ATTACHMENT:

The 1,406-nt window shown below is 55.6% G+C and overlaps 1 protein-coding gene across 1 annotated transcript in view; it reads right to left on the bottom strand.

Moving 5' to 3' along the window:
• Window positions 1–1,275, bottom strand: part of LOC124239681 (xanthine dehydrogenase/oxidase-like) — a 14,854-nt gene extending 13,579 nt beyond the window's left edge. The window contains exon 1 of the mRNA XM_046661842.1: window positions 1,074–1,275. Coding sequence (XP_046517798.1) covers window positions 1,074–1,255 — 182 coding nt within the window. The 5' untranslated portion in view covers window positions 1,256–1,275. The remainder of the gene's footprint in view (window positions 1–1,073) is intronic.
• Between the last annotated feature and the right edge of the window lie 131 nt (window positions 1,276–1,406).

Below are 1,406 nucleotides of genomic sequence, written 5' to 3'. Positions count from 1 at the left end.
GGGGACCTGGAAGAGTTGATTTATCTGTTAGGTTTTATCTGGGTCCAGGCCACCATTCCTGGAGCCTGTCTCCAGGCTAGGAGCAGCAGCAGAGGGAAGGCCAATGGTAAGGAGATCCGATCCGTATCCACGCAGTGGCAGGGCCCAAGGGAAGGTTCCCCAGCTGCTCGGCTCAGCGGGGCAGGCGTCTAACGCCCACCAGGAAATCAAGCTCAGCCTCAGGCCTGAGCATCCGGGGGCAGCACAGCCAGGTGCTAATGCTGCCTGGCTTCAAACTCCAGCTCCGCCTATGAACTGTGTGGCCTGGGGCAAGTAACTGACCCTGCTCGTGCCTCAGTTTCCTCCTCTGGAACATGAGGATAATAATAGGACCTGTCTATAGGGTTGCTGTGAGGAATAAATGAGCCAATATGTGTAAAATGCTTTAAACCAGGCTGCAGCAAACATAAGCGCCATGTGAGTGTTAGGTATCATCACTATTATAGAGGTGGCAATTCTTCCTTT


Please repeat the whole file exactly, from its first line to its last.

The 1,406-nt window shown below is 55.6% G+C and overlaps 1 protein-coding gene across 1 annotated transcript in view; it reads right to left on the bottom strand.

Moving 5' to 3' along the window:
• Window positions 1–1,275, bottom strand: part of LOC124239681 (xanthine dehydrogenase/oxidase-like) — a 14,854-nt gene extending 13,579 nt beyond the window's left edge. The window contains exon 1 of the mRNA XM_046661842.1: window positions 1,074–1,275. Coding sequence (XP_046517798.1) covers window positions 1,074–1,255 — 182 coding nt within the window. The 5' untranslated portion in view covers window positions 1,256–1,275. The remainder of the gene's footprint in view (window positions 1–1,073) is intronic.
• Between the last annotated feature and the right edge of the window lie 131 nt (window positions 1,276–1,406).

Below are 1,406 nucleotides of genomic sequence, written 5' to 3'. Positions count from 1 at the left end.
GGGGACCTGGAAGAGTTGATTTATCTGTTAGGTTTTATCTGGGTCCAGGCCACCATTCCTGGAGCCTGTCTCCAGGCTAGGAGCAGCAGCAGAGGGAAGGCCAATGGTAAGGAGATCCGATCCGTATCCACGCAGTGGCAGGGCCCAAGGGAAGGTTCCCCAGCTGCTCGGCTCAGCGGGGCAGGCGTCTAACGCCCACCAGGAAATCAAGCTCAGCCTCAGGCCTGAGCATCCGGGGGCAGCACAGCCAGGTGCTAATGCTGCCTGGCTTCAAACTCCAGCTCCGCCTATGAACTGTGTGGCCTGGGGCAAGTAACTGACCCTGCTCGTGCCTCAGTTTCCTCCTCTGGAACATGAGGATAATAATAGGACCTGTCTATAGGGTTGCTGTGAGGAATAAATGAGCCAATATGTGTAAAATGCTTTAAACCAGGCTGCAGCAAACATAAGCGCCATGTGAGTGTTAGGTATCATCACTATTATAGAGGTGGCAATTCTTCCTTT